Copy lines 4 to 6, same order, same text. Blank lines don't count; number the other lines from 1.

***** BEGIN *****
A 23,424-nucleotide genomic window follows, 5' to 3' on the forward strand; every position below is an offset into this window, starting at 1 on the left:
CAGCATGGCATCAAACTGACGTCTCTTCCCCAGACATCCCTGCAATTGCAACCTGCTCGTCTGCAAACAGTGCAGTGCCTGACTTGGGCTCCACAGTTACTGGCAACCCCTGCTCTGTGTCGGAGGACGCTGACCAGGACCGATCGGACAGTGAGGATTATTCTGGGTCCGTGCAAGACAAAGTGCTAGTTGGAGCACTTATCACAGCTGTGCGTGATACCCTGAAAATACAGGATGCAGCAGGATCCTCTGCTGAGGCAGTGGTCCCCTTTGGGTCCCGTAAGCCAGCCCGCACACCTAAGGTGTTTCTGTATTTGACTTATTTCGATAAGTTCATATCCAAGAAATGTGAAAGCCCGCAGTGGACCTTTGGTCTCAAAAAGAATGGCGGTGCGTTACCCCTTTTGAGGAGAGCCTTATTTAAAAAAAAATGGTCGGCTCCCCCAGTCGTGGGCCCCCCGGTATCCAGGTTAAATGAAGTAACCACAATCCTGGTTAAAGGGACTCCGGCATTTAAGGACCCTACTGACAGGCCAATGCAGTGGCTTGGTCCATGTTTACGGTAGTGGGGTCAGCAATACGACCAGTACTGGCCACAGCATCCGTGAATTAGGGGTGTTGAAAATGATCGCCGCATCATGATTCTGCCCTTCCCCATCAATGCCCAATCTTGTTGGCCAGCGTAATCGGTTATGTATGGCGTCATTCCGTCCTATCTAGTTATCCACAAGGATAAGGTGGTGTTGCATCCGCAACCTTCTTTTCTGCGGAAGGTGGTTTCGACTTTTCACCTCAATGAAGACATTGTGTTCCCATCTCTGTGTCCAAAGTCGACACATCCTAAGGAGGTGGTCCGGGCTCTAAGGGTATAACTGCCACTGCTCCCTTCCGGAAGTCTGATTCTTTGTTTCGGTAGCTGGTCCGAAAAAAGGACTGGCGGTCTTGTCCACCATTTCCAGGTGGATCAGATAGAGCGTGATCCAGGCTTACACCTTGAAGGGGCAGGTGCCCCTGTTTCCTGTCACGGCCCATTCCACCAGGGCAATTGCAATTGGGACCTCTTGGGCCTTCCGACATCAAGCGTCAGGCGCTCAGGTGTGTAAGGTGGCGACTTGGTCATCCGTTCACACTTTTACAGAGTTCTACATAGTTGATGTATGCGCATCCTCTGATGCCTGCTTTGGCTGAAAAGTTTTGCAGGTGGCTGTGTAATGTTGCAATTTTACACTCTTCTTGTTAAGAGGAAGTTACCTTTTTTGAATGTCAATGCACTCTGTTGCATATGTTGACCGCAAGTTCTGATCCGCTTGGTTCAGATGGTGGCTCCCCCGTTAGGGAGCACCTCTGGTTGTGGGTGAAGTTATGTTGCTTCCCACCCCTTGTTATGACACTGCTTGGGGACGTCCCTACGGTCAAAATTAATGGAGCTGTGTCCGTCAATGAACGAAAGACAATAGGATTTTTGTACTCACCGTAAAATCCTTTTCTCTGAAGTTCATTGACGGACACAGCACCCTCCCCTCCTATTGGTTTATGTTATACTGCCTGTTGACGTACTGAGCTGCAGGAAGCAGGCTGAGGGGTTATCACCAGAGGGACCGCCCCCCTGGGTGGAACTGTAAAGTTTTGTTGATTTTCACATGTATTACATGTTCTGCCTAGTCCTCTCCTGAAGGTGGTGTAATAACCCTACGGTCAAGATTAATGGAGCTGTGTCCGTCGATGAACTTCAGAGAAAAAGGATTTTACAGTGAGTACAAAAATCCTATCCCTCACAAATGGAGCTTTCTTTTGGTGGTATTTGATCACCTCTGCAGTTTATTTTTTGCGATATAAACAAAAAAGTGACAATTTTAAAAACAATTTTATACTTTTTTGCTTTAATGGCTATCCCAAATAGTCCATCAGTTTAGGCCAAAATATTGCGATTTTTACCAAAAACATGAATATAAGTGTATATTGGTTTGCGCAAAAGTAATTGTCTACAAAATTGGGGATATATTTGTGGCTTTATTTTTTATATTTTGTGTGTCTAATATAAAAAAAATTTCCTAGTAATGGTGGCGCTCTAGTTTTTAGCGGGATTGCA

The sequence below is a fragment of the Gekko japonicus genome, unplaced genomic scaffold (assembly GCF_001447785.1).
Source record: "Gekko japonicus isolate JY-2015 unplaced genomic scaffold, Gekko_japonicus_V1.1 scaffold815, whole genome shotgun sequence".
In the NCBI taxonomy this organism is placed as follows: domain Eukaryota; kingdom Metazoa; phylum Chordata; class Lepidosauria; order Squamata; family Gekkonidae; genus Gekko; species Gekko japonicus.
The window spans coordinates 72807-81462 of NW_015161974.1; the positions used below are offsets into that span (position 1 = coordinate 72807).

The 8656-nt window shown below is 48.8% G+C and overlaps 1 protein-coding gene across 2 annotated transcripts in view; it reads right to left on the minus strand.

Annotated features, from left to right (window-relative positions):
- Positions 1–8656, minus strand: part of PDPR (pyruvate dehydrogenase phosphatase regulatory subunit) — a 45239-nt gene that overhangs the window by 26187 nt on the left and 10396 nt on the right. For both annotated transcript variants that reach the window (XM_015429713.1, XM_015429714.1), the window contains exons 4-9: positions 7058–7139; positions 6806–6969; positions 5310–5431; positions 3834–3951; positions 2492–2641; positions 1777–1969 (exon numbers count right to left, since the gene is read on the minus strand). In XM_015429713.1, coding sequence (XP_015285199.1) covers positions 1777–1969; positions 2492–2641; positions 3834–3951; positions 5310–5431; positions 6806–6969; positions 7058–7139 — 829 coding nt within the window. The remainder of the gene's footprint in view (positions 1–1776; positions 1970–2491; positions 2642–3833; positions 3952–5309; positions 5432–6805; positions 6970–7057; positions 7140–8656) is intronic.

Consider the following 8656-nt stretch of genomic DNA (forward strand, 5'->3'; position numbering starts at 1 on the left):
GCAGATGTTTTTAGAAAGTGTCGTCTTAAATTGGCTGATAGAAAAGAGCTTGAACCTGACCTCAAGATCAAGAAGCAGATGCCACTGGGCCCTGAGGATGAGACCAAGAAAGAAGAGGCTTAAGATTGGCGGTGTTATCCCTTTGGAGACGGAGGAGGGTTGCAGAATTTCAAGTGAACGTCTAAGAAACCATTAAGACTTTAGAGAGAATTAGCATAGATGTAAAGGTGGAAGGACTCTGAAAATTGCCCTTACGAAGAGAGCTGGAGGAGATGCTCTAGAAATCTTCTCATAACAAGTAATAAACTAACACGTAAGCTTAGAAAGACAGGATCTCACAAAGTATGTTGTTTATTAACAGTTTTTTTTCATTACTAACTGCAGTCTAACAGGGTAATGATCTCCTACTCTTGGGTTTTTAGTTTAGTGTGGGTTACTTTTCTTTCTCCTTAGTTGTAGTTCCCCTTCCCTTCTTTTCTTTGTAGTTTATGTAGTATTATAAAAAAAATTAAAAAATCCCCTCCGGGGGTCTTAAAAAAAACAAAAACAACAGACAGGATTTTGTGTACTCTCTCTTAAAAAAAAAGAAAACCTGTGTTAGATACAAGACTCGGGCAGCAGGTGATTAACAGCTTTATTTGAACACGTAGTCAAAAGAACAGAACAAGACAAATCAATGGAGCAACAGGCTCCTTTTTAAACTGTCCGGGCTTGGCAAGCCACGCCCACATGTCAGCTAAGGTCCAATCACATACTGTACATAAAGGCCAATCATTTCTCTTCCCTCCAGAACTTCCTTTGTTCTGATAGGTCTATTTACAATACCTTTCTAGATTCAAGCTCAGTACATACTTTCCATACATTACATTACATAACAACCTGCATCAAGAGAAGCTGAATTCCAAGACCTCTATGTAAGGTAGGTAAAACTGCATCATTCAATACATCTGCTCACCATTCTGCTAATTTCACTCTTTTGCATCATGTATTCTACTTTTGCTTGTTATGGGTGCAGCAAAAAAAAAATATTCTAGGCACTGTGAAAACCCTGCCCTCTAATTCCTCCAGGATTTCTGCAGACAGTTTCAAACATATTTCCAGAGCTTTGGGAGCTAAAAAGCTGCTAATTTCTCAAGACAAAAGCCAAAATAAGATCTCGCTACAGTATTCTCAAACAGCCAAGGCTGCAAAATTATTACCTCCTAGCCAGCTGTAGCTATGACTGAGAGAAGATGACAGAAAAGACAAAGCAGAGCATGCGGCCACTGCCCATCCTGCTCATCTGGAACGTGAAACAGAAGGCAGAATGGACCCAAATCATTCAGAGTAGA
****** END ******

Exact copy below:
Source record: "Gekko japonicus isolate JY-2015 unplaced genomic scaffold, Gekko_japonicus_V1.1 scaffold815, whole genome shotgun sequence".
In the NCBI taxonomy this organism is placed as follows: domain Eukaryota; kingdom Metazoa; phylum Chordata; class Lepidosauria; order Squamata; family Gekkonidae; genus Gekko; species Gekko japonicus.
The window spans coordinates 72807-81462 of NW_015161974.1; the positions used below are offsets into that span (position 1 = coordinate 72807).